1:48 A-37B/OA-37B Dragonfly from Encore Models

Encore Models
Catalogue # EC48002
Available from Squadron Products for $49.99USD





Whenever I think of a Cessna, I think of genteel, high winged aircraft, either carrying civilians, or at the most carrying generals. This is a bird of a very different feather though. The Dragonfly is a light attack/strike aircraft, primarily used, and now retired by the US, but still in operation in other countries. Developed from the T-37, the A-37 Dragonfly incorporated a number of new features, such as wingtip drop-tanks, strengthened wings to carry an array of ordinance and other external stores, plus a 7.62mm rotary mini-gun. For operating from rough ground, a reinforced undercarriage was employed.  The Dragonfly was an icon of the Vietnam War, carrying napalm amongst its deadly payload. The OA-37 type was an armed observation variant of the Dragonfly, associated with the Vietnam War. Several Latin American countries still operate the Dragonfly.



Encore Models new release comes in a sturdy and well-presented top-opening box, with artwork of a Dragonfly climbing, having just made a ground strike over Cambodia. Inside the box, the main area is taken with the pale grey sprues packaged into just one bag, with the clear sprue packaged separately. Instructions, decals and two photo-etch frets are packed here too. The remainder of the space is covered with a car protector. Lifting this protector up reveals resin weaponry, and a comprehensive resin cockpit. We’ll come to those areas later.





This new release from Encore Models is centred around the 1992 Revell-Monogram release, so let’s get this clear that this isn’t a new tooling. Encore releases are old but essentially good kits (hence the ‘Encore’ name), plus upgrade sets. A quick look around those sprues does give a rather amusing reference to the kits origin, with a Monogram code, plus the date, moulded onto one of the underside landing flap exteriors! That can be removed easily, so there are no worries here. Four sprues of very pale grey styrene and one sprue of clear plastic are what make up the basic kit. Despite the 19 years that have elapsed since the basic kit was released by Monogram, the moulds have survived well, with very little flash being present on my sample. There are small seam lines on some items, and no visible sink marks anywhere. Detailing is mostly quite sharp, with only the odd area such as the undercarriage exhibiting any soft detail. With the undercarriage, some clumsy hoses are moulded onto them, so best to remove this and replace with some wire.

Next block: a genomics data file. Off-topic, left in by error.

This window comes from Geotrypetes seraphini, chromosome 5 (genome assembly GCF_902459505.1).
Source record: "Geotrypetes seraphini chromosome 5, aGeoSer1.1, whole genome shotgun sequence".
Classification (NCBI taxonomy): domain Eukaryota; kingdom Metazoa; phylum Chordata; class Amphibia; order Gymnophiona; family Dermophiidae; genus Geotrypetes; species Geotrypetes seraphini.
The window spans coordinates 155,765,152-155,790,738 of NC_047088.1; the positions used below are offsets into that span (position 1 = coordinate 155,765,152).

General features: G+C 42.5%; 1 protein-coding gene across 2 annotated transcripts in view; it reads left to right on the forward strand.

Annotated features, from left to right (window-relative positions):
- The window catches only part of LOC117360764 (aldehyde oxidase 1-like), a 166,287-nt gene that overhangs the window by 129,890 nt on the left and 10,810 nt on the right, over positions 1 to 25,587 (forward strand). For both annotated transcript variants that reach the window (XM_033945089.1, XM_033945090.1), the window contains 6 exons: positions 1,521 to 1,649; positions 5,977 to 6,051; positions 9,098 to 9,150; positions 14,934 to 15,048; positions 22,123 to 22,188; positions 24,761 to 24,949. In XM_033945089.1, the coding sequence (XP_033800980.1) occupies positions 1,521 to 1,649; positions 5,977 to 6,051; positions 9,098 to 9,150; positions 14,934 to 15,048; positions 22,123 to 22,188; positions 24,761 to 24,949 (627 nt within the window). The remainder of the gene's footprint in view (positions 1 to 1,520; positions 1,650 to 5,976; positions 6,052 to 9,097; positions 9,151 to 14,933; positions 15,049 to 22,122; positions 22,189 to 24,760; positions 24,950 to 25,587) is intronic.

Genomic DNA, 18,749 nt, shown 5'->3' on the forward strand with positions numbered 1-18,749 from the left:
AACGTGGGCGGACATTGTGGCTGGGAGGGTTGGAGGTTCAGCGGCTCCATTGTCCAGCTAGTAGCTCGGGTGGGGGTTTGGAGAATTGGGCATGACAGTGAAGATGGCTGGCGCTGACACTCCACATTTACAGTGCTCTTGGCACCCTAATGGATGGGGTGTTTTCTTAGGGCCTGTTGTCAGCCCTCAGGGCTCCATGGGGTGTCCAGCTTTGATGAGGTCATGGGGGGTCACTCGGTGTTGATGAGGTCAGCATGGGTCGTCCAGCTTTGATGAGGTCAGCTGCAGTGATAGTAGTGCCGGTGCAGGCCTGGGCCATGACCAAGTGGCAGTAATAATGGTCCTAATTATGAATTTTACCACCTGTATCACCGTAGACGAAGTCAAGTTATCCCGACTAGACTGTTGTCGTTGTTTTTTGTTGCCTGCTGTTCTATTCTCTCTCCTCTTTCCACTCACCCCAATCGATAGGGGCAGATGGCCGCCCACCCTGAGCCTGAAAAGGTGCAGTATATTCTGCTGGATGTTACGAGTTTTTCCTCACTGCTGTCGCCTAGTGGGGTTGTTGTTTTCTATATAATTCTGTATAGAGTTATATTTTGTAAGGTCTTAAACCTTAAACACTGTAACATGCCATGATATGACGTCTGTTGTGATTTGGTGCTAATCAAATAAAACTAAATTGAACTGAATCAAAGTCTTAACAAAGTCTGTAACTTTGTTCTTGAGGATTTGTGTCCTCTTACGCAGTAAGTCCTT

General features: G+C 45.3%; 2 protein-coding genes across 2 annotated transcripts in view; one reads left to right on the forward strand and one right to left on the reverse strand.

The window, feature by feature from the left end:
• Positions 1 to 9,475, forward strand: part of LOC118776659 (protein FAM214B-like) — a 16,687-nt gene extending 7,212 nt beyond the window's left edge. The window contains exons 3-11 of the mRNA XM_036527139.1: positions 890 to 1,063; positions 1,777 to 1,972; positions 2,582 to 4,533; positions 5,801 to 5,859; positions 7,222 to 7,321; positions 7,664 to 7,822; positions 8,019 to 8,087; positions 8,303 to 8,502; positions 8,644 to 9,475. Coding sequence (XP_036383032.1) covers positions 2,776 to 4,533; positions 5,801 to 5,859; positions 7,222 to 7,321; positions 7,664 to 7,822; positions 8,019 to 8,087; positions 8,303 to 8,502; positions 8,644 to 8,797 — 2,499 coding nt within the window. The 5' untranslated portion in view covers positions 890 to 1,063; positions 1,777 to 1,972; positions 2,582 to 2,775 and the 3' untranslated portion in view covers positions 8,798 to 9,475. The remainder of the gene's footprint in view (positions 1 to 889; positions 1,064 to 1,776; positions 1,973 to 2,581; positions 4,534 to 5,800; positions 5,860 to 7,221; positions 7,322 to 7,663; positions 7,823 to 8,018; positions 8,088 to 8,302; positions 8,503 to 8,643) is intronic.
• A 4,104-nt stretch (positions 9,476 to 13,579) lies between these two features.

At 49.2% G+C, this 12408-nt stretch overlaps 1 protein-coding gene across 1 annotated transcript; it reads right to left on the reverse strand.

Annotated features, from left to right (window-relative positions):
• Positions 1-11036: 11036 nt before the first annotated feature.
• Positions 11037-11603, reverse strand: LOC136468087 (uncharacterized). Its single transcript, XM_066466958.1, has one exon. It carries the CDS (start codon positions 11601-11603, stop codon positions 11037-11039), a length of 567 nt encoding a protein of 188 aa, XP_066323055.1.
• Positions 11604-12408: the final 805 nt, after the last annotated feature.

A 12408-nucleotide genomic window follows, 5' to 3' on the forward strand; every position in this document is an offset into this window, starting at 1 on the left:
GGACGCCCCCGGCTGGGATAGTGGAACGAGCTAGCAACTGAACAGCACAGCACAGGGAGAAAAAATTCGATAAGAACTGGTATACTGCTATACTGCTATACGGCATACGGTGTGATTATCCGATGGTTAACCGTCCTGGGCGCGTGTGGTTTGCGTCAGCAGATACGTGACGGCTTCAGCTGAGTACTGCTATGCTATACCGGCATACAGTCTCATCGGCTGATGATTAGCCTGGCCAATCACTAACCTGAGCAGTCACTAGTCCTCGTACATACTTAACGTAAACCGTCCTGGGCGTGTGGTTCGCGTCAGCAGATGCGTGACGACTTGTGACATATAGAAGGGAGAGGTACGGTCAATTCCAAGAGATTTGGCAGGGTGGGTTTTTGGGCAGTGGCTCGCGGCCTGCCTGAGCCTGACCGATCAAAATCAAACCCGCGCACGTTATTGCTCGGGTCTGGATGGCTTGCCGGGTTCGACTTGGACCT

All control surfaces are integral and can’t be posed without some cutting and slicing.



One whole sprue mostly contains the various ordinance and external stores, along with wing pylons. The plastic cockpit combing is included here, but this will be replaced with a resin part.



The clear parts are very good, with defined framing. Some scuffing is present on my sample, and this will need to be buffed away. The canopy is positionable too.



Panel lines. Yes, they are raised unfortunately. If it’s any consolation they are quite fine. If you wished, you could re-scribe these. Panel access ports are also raised, and these really should be sanded back and scribed with some templates. Some of the rivet detail is also a little exaggerated, and I would either sand this back totally, or at least lessen them with a sanding sponge. Of course, you can choose to ignore the older style detail and concentrate on building this as it is, as it will still very good.



</p> <p style="text-align: justify;"> </p> <p style="text-align: justify;"> </p> <p style="text-align: justify;">I’m not going to discuss the plastic cockpit in this review, as this won’t be used.